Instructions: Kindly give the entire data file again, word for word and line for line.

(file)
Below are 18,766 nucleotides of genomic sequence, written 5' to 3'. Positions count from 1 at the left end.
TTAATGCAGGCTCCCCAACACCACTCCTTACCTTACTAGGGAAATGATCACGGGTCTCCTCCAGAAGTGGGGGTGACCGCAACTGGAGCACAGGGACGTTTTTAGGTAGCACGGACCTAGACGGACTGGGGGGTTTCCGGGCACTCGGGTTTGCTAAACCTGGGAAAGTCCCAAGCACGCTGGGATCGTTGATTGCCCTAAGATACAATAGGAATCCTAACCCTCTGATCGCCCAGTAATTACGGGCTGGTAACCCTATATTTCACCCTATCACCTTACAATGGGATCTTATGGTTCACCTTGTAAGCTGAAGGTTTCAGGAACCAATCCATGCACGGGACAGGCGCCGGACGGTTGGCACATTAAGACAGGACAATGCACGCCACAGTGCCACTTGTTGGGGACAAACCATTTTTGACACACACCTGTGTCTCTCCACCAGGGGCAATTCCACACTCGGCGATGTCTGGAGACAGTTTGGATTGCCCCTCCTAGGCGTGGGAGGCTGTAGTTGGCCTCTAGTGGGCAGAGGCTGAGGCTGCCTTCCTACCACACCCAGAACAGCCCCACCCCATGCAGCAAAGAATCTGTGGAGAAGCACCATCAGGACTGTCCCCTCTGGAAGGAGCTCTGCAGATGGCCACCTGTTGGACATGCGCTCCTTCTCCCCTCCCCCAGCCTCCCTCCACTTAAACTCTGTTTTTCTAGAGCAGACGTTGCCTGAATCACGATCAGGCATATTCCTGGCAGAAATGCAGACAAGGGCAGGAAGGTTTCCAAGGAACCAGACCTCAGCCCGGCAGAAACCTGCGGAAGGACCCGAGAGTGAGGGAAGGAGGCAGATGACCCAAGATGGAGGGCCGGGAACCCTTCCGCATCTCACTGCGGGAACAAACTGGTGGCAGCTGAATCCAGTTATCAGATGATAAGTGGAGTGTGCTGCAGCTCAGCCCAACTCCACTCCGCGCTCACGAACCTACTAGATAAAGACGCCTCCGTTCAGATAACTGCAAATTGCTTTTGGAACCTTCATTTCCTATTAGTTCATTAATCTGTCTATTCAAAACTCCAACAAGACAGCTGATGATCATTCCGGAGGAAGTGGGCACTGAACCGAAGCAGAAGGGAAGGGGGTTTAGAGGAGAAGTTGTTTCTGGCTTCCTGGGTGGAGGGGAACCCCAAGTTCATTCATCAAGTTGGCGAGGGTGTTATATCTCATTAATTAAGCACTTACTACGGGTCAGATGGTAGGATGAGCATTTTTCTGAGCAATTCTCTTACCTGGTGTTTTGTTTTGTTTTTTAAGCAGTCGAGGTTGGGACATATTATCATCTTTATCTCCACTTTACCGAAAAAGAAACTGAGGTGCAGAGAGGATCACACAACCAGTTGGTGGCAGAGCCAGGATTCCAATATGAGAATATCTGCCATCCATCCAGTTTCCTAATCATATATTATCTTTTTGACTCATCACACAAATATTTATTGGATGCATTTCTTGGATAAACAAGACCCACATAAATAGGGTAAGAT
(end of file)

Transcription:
Below are 18,766 nucleotides of genomic sequence, written 5' to 3'. Positions count from 1 at the left end.
TTAATGCAGGCTCCCCAACACCACTCCTTACCTTACTAGGGAAATGATCACGGGTCTCCTCCAGAAGTGGGGGTGACCGCAACTGGAGCACAGGGACGTTTTTAGGTAGCACGGACCTAGACGGACTGGGGGGTTTCCGGGCACTCGGGTTTGCTAAACCTGGGAAAGTCCCAAGCACGCTGGGATCGTTGATTGCCCTAAGATACAATAGGAATCCTAACCCTCTGATCGCCCAGTAATTACGGGCTGGTAACCCTATATTTCACCCTATCACCTTACAATGGGATCTTATGGTTCACCTTGTAAGCTGAAGGTTTCAGGAACCAATCCATGCACGGGACAGGCGCCGGACGGTTGGCACATTAAGACAGGACAATGCACGCCACAGTGCCACTTGTTGGGGACAAACCATTTTTGACACACACCTGTGTCTCTCCACCAGGGGCAATTCCACACTCGGCGATGTCTGGAGACAGTTTGGATTGCCCCTCCTAGGCGTGGGAGGCTGTAGTTGGCCTCTAGTGGGCAGAGGCTGAGGCTGCCTTCCTACCACACCCAGAACAGCCCCACCCCATGCAGCAAAGAATCTGTGGAGAAGCACCATCAGGACTGTCCCCTCTGGAAGGAGCTCTGCAGATGGCCACCTGTTGGACATGCGCTCCTTCTCCCCTCCCCCAGCCTCCCTCCACTTAAACTCTGTTTTTCTAGAGCAGACGTTGCCTGAATCACGATCAGGCATATTCCTGGCAGAAATGCAGACAAGGGCAGGAAGGTTTCCAAGGAACCAGACCTCAGCCCGGCAGAAACCTGCGGAAGGACCCGAGAGTGAGGGAAGGAGGCAGATGACCCAAGATGGAGGGCCGGGAACCCTTCCGCATCTCACTGCGGGAACAAACTGGTGGCAGCTGAATCCAGTTATCAGATGATAAGTGGAGTGTGCTGCAGCTCAGCCCAACTCCACTCCGCGCTCACGAACCTACTAGATAAAGACGCCTCCGTTCAGATAACTGCAAATTGCTTTTGGAACCTTCATTTCCTATTAGTTCATTAATCTGTCTATTCAAAACTCCAACAAGACAGCTGATGATCATTCCGGAGGAAGTGGGCACTGAACCGAAGCAGAAGGGAAGGGGGTTTAGAGGAGAAGTTGTTTCTGGCTTCCTGGGTGGAGGGGAACCCCAAGTTCATTCATCAAGTTGGCGAGGGTGTTATATCTCATTAATTAAGCACTTACTACGGGTCAGATGGTAGGATGAGCATTTTTCTGAGCAATTCTCTTACCTGGTGTTTTGTTTTGTTTTTTAAGCAGTCGAGGTTGGGACATATTATCATCTTTATCTCCACTTTACCGAAAAAGAAACTGAGGTGCAGAGAGGATCACACAACCAGTTGGTGGCAGAGCCAGGATTCCAATATGAGAATATCTGCCATCCATCCAGTTTCCTAATCATATATTATCTTTTTGACTCATCACACAAATATTTATTGGATGCATTTCTTGGATAAACAAGACCCACATAAATAGGGTAAGAT